‘ We need to see Women having sex on screen’ Wanderlust hit British TV screens last week and was readily labelled the ‘raunchiest’ series to air in BBC history. Its star, Toni Collette, talks to Hannah Flint
We are undoubtedly living in the Golden Age of TV, but last week many wondered if we’re entering a new dawn: the Golden Age of sex on TV.
Keeley Hawes was shown in steamy sex scenes with Richard Madden in BBC’S Bodyguard ( it was subsequently named the most-watched TV show on the channel in 10 years). Then, days later, the Hollywood star Toni Collette fronted Wanderlust, a drama that follows a middle-aged couple who decide to sleep with other people after they realise their sex life has become… a little stale.
Cut to scenes rapidly branded the ‘raunchiest’ that have ever been seen on British screens, leading one newspaper to wonder, ‘ Why has TV gone sex mad?’ The drama is said to include the first ever female orgasm shown on the BBC, acted by Toni when her character Joy – a psychotherapist whose clients ironically often talk to her about the lack of passion in their own marriages – meets a new man at her local swimming pool.
But the furore surrounding the show has somewhat baffled Toni, 45. ‘ Wanderlust is about a woman owning her sense of self, making her own rules, carving her own path,’ she says. She’s making a life that suits her and I find it really inspirational.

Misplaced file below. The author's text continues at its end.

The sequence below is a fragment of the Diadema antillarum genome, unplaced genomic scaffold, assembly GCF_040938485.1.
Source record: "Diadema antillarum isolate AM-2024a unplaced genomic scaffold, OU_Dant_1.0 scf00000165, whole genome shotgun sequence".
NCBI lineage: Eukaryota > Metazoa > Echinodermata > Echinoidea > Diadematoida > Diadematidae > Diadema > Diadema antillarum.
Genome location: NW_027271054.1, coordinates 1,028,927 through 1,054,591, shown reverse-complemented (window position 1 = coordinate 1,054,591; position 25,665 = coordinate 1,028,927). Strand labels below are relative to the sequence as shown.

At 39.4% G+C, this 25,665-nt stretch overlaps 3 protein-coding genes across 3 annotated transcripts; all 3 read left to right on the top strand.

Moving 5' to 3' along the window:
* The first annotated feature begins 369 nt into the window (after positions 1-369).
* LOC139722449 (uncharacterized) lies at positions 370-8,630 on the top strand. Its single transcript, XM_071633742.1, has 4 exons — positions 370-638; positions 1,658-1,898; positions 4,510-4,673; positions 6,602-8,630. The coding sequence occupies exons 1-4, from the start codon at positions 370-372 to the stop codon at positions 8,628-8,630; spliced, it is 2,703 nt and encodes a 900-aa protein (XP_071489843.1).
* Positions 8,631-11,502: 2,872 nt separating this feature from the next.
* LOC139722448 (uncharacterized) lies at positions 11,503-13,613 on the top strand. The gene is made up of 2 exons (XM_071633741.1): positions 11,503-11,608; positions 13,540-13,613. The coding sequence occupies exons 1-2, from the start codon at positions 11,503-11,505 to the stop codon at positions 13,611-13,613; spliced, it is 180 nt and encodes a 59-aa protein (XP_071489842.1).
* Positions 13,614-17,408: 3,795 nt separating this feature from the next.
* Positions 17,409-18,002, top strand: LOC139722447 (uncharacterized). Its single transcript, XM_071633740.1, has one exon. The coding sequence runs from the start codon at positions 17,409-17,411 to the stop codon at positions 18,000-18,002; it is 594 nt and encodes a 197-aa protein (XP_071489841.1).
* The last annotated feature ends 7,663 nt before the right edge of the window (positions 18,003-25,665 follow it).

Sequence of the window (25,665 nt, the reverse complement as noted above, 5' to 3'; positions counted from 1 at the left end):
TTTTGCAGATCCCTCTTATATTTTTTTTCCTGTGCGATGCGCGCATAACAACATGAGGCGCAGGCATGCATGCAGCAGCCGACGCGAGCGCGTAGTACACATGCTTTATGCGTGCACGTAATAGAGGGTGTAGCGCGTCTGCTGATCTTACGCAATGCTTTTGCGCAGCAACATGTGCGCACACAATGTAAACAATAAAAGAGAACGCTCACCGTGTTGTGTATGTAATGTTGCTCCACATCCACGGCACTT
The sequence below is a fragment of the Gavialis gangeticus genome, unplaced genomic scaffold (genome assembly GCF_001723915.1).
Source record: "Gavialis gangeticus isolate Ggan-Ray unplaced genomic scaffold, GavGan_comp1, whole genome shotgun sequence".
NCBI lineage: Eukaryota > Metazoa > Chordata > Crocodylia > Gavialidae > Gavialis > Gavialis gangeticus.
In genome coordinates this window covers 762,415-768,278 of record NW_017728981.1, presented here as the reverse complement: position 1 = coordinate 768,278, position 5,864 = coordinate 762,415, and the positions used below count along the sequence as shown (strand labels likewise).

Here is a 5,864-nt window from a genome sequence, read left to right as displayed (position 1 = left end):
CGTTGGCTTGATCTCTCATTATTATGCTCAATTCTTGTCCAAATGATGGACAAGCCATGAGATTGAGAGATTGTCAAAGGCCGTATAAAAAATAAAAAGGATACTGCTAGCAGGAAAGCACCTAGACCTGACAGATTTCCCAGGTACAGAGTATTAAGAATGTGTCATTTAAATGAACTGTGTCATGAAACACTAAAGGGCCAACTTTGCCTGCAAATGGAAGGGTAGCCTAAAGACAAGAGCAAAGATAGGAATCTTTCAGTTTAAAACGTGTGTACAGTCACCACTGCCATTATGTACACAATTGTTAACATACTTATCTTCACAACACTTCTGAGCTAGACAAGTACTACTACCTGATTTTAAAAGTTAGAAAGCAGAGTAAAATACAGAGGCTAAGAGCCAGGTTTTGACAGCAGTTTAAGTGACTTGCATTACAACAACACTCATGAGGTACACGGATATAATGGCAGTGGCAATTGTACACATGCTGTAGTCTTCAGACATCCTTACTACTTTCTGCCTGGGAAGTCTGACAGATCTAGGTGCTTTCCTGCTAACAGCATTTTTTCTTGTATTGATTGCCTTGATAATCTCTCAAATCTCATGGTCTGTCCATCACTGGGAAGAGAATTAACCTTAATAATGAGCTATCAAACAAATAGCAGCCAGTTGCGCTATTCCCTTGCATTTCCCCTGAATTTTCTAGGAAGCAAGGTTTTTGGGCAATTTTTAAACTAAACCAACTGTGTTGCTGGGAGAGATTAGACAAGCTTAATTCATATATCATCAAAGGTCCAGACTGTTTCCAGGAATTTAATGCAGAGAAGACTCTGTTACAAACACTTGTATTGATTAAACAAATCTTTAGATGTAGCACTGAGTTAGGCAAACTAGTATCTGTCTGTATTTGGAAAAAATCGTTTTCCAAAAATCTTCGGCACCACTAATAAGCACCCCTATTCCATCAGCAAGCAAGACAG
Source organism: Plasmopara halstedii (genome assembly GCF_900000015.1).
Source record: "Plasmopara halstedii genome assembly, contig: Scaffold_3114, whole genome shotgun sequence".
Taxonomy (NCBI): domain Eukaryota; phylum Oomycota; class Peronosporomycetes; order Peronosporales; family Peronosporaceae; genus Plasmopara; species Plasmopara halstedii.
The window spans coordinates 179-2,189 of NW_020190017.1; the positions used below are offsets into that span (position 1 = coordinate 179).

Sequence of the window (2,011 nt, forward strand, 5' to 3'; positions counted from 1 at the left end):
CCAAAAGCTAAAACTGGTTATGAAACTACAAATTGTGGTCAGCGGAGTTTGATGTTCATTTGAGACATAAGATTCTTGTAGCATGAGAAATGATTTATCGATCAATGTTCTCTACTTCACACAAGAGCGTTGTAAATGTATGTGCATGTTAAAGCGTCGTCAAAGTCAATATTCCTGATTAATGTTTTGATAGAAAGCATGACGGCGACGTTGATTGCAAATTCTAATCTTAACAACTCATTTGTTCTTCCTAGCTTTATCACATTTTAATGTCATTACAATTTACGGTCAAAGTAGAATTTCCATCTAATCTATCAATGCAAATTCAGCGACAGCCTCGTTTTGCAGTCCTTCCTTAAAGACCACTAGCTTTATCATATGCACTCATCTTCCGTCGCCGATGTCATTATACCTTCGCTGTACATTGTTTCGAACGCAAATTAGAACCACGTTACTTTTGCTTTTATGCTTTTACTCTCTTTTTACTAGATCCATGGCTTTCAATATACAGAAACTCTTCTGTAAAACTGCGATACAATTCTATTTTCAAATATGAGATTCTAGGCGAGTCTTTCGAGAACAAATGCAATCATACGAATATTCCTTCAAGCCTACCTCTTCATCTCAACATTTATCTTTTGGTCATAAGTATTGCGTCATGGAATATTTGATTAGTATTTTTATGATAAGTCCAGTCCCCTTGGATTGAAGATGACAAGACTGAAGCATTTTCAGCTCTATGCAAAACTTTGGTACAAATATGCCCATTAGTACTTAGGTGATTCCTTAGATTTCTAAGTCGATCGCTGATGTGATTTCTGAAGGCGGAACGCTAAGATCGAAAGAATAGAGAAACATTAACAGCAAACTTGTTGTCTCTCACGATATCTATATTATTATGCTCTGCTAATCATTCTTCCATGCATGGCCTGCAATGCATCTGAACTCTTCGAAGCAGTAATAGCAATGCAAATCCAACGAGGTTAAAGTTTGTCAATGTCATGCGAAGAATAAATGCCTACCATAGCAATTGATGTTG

‘I don’t know why people are nervous to look at or discuss sex. The sex in the show is in no way gratuitous. The very fact that there has been such a fuss about it demonstrates that there needs
to be more attention to real women and their complex wants and needs on the whole in storytelling, so that this isn’t an anomaly.’
Indeed, it’s difficult to imagine whether such scenes would provoke this much attention if the show was male-led. Plus, it’s not actually that jaw-dropping: yes, there’s sexual tension in almost every scene, between almost every character in it. But for anyone who hasn’t seen the show yet, it is warm, funny and will certainly stir debate about the state of our own sex lives, as well as the rules we all place on our relationships.
‘Some may clap, some may feel emboldened, some may be silenced,’ says Toni. ‘Some may be relieved to view some unslick and awkward encounters rather than the smooth, glossy version we’re usually fed. But Wanderlust is honest, fresh and original. I seriously doubt that anyone will turn it off.’
Above: Joy’s wish to wander has raised some questions. Left: Keeley and her bodyguard